Pseudomonic acid A is the product of an esterification between the 17C polyketide monic acid and the 9C fatty acid 9-hydroxy-nonanoic acid. The possibility that the entire molecule is assembled as a single polyketide with a Baeyer-Villiger oxidation inserting an oxygen into the carbon backbone has been ruled out because C1 of monic acid and C9' of 9-hydroxy-nonanoic acid are both derived from C1 of acetate.
Monic acid biosynthesis
Biosynthesis of the 17C monic acid unit begins on MmpD (Figure 1). One of the AT domains from MmpC may transfer an activated acetyl group from acetyl-Coenzyme A (CoA) to the first ACP domain. The chain is extended by malonyl-CoA, followed by a SAM-dependent methylation at C12 (see Figure 2 for PA-A numbering) and reduction of the B-keto group to an alcohol. The dehydration (DH) domain in module 1 is predicted to be non-functional due to a mutation in the conserved active site region. Module 2 adds another two carbons by malonyl-CoA extender unit, followed by ketoreduction (KR) and dehydration. Module three adds a malonyl-CoA extender unit, followed by SAM-dependent methylation at C8, ketoreduction, and dehydration. Module 4 extends the molecule with a malonyl-CoA unit followed by ketoreduction.
Assembly of monic acid is continued by the transfer of the 12C product of MmpD to MmpA. Two more rounds of extension with malonyl-CoA units are achieved by module 5 and 6. Module 5 also contains a KR domain.
The keto group at C3 is replaced with a methyl group in a multi-step reaction (Figure 3). MupG begins by decarboxylating a malonyl-ACP. The alpha carbon of the resulting acetyl-ACP is linked to C3 of the polyketide chain by MupH. This intermediate is dehydrated and decarboxylated by MupJ and MupK, respectively.
The formation of the pyran ring requires many enzyme-mediated steps (Figure 4). The double bond between C8 and C9 is proposed to migrate to between C8 and C16. Gene knockout experiments of mupO, mupU, mupV, and macpE have eliminated PA-A production. PA-B production is not removed by these knockouts, demonstrating that PA-B is not created by hydroxylating PA-A. A knockout of mupW eliminated the pyran ring, identifying MupW as being involved in ring formation. It is not known whether this occurs before or after the esterification of monic acid to 9-hydroxy-nonanoic acid.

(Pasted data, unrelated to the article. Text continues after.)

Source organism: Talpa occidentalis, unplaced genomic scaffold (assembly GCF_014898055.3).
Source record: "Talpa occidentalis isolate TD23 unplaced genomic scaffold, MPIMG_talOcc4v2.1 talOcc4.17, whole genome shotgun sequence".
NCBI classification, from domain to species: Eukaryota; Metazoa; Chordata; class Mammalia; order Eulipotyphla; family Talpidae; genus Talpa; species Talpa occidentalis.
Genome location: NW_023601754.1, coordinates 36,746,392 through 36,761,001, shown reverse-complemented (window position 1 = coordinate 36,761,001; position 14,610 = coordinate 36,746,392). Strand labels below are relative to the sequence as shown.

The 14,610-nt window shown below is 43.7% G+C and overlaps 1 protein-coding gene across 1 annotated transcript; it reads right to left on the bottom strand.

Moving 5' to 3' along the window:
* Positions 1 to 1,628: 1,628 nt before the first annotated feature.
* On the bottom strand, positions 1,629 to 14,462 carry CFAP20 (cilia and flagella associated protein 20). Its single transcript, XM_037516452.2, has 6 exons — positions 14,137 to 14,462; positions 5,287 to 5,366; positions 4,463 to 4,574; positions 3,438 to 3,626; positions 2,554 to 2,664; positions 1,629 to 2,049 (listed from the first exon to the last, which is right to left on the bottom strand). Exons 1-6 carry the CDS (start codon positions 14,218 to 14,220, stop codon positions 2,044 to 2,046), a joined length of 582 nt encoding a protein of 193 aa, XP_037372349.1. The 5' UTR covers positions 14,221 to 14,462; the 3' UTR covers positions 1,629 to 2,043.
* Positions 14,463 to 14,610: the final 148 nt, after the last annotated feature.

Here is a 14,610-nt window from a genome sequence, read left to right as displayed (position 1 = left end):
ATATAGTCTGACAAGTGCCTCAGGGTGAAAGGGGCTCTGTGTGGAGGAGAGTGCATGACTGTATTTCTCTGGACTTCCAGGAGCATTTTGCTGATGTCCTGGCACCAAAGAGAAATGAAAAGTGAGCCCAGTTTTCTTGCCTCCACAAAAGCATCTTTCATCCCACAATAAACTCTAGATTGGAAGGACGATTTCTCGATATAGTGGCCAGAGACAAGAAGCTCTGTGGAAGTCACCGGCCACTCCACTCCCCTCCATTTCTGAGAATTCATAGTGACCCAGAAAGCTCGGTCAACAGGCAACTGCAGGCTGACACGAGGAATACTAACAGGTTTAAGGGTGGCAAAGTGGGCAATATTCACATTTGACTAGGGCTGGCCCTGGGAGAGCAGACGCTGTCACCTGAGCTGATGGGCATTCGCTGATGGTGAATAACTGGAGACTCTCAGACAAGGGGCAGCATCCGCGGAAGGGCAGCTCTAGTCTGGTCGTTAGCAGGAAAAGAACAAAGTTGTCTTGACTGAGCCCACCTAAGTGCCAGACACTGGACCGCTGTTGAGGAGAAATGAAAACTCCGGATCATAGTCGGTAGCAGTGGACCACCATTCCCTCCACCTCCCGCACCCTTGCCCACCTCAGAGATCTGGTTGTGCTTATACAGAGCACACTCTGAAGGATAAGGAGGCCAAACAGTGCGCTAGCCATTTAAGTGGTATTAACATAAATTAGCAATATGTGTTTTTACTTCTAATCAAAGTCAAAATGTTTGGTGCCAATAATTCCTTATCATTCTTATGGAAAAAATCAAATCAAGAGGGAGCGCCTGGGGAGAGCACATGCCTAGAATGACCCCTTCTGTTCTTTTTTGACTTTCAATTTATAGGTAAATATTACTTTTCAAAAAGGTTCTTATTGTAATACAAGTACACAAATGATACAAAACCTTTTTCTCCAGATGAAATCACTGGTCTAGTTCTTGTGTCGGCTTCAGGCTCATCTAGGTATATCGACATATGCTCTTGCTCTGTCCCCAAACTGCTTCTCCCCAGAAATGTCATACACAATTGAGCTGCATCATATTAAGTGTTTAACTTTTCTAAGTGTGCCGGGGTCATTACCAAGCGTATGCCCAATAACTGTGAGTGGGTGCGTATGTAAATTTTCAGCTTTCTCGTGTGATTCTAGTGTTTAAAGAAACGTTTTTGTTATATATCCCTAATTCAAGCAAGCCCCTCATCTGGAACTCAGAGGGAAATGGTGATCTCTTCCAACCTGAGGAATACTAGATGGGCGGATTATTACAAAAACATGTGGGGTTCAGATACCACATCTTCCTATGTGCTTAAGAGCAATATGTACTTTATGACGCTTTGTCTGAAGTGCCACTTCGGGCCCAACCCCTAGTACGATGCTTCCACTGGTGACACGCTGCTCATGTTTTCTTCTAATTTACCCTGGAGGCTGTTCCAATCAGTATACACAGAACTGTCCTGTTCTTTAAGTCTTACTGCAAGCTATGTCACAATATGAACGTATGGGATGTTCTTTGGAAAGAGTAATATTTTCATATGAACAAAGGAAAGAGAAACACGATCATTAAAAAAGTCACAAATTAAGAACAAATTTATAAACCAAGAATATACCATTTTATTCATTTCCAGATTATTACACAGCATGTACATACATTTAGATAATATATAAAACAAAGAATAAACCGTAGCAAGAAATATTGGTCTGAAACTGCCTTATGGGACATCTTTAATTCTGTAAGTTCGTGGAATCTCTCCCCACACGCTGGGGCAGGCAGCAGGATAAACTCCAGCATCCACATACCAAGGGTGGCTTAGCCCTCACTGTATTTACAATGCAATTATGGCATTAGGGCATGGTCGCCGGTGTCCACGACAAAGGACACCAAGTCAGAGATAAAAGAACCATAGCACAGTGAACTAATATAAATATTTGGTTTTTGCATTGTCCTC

The epoxide of PA-A at C10-11 is believed to be inserted after pyran formation by a cytochrome P450 such as MupO. A gene knockout of mupO abolished PA-A production but PA-B, which also conatins the C10-C11 epoxide, remained. This indicates that MupO is either not involved or is not essential for this epoxidation step.
9-Hydroxy-nonanoic acid biosynthesis
The nine-carbon fatty acid 9-hydroxy-nonanoic acid (9-HN) is derived as a separate compound and later esterified to monic acid to form pseudomonic acid. 13C labeled acetate feeding has shown that C1-C6 are constructed with acetate in the canonical fashion of fatty acid synthesis. C7' shows only C1 labeling of acetate, while C8' and C9' show a reversed pattern of 13C labeled acetate. It is speculated that C7-C9 arises from a 3-hydroxypropionate starter unit, which is extended three times with malonyl-CoA and fully reduced to yield 9-HN. It has also been suggested that 9-HN is initiated by 3-hydroxy-3-methylglutaric acid (HMG). This latter theory was not supported by feeding of [3-14C] or [3,6-13C2]-HMG.
It is proposed that MmpB to catalyzes the synthesis of 9-HN (Figure 5). MmpB contains a KS, KR, DH, 3 ACPs, and a thioesterase (TE) domain. It does not contain an enoyl reductase (ER) domain, which would be required for the complete reduction to the nine-carbon fatty acid. MupE is a single-domain protein that shows sequence similarity to known ER domains and may complete the reaction. It also remains possible that 9-hydroxy-nonanoic acid is derived partially or entirely from outside of the mupirocin cluster.